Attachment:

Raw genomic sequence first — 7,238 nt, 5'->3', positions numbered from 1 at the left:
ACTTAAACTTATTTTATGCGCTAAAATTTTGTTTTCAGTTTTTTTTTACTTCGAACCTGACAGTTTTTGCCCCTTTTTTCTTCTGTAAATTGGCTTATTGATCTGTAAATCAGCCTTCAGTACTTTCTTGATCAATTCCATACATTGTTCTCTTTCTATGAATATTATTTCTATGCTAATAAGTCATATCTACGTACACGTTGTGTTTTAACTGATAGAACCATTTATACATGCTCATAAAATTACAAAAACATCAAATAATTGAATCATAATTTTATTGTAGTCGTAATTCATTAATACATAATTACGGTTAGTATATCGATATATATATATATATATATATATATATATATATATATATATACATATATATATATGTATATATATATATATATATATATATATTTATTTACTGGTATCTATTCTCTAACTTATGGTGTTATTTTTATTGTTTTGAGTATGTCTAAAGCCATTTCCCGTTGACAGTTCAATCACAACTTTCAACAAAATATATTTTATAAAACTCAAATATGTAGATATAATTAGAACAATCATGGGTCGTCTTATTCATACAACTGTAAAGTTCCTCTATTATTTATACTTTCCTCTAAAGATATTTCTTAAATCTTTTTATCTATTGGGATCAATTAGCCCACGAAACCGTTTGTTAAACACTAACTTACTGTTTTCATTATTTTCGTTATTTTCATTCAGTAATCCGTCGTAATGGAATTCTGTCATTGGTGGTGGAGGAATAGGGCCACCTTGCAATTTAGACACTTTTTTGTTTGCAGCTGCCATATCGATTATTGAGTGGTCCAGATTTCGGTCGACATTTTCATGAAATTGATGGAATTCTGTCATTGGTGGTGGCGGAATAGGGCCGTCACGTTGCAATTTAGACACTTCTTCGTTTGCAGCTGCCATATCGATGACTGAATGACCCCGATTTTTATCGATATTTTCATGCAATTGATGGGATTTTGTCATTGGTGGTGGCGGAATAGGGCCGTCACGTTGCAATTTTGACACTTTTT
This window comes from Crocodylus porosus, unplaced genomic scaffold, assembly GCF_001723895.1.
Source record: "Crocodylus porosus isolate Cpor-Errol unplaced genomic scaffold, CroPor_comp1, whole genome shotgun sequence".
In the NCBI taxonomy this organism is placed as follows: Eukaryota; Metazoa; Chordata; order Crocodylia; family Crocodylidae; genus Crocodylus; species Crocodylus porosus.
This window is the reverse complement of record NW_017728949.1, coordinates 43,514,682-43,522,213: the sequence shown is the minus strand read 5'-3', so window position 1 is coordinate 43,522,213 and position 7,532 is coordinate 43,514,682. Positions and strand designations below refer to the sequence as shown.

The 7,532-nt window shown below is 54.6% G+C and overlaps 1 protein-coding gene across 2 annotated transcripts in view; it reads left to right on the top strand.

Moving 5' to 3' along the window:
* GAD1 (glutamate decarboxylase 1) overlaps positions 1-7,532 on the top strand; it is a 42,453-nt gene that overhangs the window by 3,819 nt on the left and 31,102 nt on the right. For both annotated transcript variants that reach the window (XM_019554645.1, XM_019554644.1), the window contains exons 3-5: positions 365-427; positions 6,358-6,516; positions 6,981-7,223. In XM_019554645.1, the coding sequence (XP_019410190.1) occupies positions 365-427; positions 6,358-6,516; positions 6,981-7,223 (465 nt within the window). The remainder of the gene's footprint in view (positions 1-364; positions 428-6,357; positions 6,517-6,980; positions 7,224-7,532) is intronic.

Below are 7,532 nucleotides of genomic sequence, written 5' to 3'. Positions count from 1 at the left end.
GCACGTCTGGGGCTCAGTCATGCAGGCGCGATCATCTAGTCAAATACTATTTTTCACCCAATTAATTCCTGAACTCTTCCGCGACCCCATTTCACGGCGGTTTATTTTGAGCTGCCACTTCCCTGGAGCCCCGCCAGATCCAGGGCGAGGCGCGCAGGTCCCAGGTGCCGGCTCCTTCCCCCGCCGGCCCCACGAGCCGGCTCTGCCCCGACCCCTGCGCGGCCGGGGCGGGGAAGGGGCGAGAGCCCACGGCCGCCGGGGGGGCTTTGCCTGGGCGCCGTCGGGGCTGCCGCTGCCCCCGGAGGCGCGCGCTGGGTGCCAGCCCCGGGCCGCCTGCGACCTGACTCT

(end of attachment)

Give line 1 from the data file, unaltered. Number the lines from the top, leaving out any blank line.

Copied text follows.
Raw genomic sequence first — 7,238 nt, 5'->3', positions numbered from 1 at the left: